Sure, you are hurt too. But the other person is probably as (and in some cases much more) hurt than you are. Once you accept the fact that whoever you are in conflict with is also hurting, it becomes a little easier to know that it is the hurt that is speaking and not necessarily that person. We tend to say so many things, some of which we do not mean, when we are hurting.
3. Do not call names
Never, never, call names. As soon as that begins, what could have been a simple, resolvable disagreement quickly spirals out of control and goes downhill.
4. Don’t use abusive language;
Agreed, it might be somewhat difficult to be respectful while in a conflict situation but that is no excuse to use abusive language.
5. Do not walk out.
As much as possible, stay and see the fight to an amicable conclusion. I have heard advocates of the ‘walk out’ technique say it enables them calm down when the situation gets heated. Maybe. However what walking out usually tends to do is a) give you enough time to ruminate and then get madder or b) enable you to successfully suppress the anger, which is not healthy at all as suppressed anger generally has a way of rearing its head in the most unimaginable ways. What that serves to do is prolong the drama. What could probably have been resolved with 5 minutes of talking takes a whole day because one person walked out. When there is a fight, try not to prolong it. Talk it out.
6. Never use something told to you in confidence;
This is very important. The bedrock of any relationship is trust and using against a person, something told in confidence is a violation of that trust. In all relationships: lovers, parent/child, friends, teacher/pupil, the need for emotional security is paramount. You need to know that you can trust this person with your heart and your secrets. When that is absent, the relationship suffers and fights turn ugly.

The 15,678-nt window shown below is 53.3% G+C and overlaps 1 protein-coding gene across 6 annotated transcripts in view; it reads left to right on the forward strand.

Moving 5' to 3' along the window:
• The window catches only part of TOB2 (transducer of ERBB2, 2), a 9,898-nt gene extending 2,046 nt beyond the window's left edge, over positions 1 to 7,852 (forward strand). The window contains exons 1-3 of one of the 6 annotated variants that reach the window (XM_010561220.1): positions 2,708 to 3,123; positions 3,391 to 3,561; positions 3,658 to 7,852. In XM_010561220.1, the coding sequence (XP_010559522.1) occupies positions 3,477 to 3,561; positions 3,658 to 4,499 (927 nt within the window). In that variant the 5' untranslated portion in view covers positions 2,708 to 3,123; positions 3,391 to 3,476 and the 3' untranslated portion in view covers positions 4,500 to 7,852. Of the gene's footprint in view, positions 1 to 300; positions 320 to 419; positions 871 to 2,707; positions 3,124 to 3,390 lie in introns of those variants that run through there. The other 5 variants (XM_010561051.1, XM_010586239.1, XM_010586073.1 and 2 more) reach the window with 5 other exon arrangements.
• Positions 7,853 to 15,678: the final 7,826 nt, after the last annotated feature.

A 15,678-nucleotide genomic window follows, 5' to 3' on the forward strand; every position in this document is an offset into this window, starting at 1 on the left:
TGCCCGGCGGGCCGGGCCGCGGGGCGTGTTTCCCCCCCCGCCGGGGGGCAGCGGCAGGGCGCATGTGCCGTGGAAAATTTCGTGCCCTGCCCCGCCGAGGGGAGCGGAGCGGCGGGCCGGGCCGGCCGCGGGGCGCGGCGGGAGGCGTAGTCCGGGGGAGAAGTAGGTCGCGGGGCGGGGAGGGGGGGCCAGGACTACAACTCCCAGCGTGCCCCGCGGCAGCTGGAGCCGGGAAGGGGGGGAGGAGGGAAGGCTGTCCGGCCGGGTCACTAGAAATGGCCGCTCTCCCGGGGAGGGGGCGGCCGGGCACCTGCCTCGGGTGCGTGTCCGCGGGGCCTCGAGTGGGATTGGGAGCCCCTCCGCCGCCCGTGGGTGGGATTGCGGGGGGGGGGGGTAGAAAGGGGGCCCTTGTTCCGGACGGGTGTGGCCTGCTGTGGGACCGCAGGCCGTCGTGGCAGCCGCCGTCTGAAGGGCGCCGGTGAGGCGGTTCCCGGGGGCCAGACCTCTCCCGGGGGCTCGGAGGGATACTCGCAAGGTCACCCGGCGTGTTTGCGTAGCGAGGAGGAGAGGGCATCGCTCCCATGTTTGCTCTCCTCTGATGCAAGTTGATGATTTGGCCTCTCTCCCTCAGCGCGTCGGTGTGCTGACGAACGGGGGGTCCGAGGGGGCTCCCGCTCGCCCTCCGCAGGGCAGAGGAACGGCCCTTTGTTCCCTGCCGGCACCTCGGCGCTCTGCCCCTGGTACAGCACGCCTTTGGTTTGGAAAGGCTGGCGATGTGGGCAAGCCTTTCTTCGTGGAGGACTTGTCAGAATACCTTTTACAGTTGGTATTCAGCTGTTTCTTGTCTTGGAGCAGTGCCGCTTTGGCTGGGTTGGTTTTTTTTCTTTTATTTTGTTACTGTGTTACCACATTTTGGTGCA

7. Do not refer to a past fight which has already been settled. Don’t dig up old dirt!
If you keep bringing up issues which have already been resolved, you will not move forward.
8. Take responsibility for your feelings and your actions.
Sure, you cannot help how you feel about something or about what someone has said BUT you need to know that regardless of the catalyst, your feelings are yours and yours alone. You feel because you are alive, not because someone else is alive. Stop blaming others for how you feel or for the anger you feel deep inside. You can do something about it therefore you need to own it!
Instead of saying ‘you made me angry’ or ‘you hurt me’, say ‘I was angry because of ….’ or ‘I felt hurt by …..’. Stop the Blame Game!
9. Do not forget that it takes two to tango – therefore admit to yourself that you are partly responsible for the fight.
If you refuse to participate, there can be no fight. Of course, refusing to give expression to your feelings cannot be healthy either. The goal is to do so in a way that will minimize conflict. There might still be conflict but it does not have to be the bridge-burning type.
10. Have enough courage to apologise.
A lot of people have a problem with this. They know they are wrong and maybe they are even sorry. Saying it is like trying to swallow a huge horse; it just does not go down well. Some people are more comfortable showing that they are sorry, which is fine if you are dealing with someone who understands you. However just saying the words sometimes goes a long way to soothe and to heal a possible breach in the relationship. Try and practise it once in a while. It is not hard, look the person in the face and say I am sorry. And mean it.
If you have any more tips for successful conflict resolution in relationships, please leave a comment. I would love to hear from you.This was originally posted on this blog https://thereservoir.wordpress.com on May 27th, 2008 as Tuesday Tips: How to Fight Fair. This is a re-worked version.